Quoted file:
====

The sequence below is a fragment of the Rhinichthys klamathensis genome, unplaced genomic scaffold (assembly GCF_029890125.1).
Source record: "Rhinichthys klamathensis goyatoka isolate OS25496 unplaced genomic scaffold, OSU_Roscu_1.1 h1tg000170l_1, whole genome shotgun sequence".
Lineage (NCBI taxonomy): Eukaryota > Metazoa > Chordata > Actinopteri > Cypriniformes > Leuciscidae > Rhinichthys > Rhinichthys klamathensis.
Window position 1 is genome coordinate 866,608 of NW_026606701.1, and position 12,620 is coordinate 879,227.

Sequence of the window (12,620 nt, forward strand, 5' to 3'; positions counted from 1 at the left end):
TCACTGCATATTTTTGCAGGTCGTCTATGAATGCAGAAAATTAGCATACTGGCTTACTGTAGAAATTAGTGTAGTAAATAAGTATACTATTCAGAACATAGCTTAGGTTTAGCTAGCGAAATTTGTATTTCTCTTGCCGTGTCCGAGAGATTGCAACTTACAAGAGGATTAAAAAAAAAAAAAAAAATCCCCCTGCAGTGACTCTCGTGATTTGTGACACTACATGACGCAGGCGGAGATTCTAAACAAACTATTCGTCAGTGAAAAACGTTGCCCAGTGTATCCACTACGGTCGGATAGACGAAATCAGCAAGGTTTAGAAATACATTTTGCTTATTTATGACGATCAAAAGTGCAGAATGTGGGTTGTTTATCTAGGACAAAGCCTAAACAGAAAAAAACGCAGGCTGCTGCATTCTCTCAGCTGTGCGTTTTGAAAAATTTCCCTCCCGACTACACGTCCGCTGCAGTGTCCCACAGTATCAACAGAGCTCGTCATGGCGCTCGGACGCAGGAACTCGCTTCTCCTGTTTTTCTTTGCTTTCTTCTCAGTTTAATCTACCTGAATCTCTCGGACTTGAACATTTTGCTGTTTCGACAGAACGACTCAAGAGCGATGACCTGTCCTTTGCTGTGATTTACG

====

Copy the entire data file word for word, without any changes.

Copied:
The sequence below is a fragment of the Rhinichthys klamathensis genome, unplaced genomic scaffold (assembly GCF_029890125.1).
Source record: "Rhinichthys klamathensis goyatoka isolate OS25496 unplaced genomic scaffold, OSU_Roscu_1.1 h1tg000170l_1, whole genome shotgun sequence".
Lineage (NCBI taxonomy): Eukaryota > Metazoa > Chordata > Actinopteri > Cypriniformes > Leuciscidae > Rhinichthys > Rhinichthys klamathensis.
Window position 1 is genome coordinate 866,608 of NW_026606701.1, and position 12,620 is coordinate 879,227.

Sequence of the window (12,620 nt, forward strand, 5' to 3'; positions counted from 1 at the left end):
TCACTGCATATTTTTGCAGGTCGTCTATGAATGCAGAAAATTAGCATACTGGCTTACTGTAGAAATTAGTGTAGTAAATAAGTATACTATTCAGAACATAGCTTAGGTTTAGCTAGCGAAATTTGTATTTCTCTTGCCGTGTCCGAGAGATTGCAACTTACAAGAGGATTAAAAAAAAAAAAAAAAATCCCCCTGCAGTGACTCTCGTGATTTGTGACACTACATGACGCAGGCGGAGATTCTAAACAAACTATTCGTCAGTGAAAAACGTTGCCCAGTGTATCCACTACGGTCGGATAGACGAAATCAGCAAGGTTTAGAAATACATTTTGCTTATTTATGACGATCAAAAGTGCAGAATGTGGGTTGTTTATCTAGGACAAAGCCTAAACAGAAAAAAACGCAGGCTGCTGCATTCTCTCAGCTGTGCGTTTTGAAAAATTTCCCTCCCGACTACACGTCCGCTGCAGTGTCCCACAGTATCAACAGAGCTCGTCATGGCGCTCGGACGCAGGAACTCGCTTCTCCTGTTTTTCTTTGCTTTCTTCTCAGTTTAATCTACCTGAATCTCTCGGACTTGAACATTTTGCTGTTTCGACAGAACGACTCAAGAGCGATGACCTGTCCTTTGCTGTGATTTACG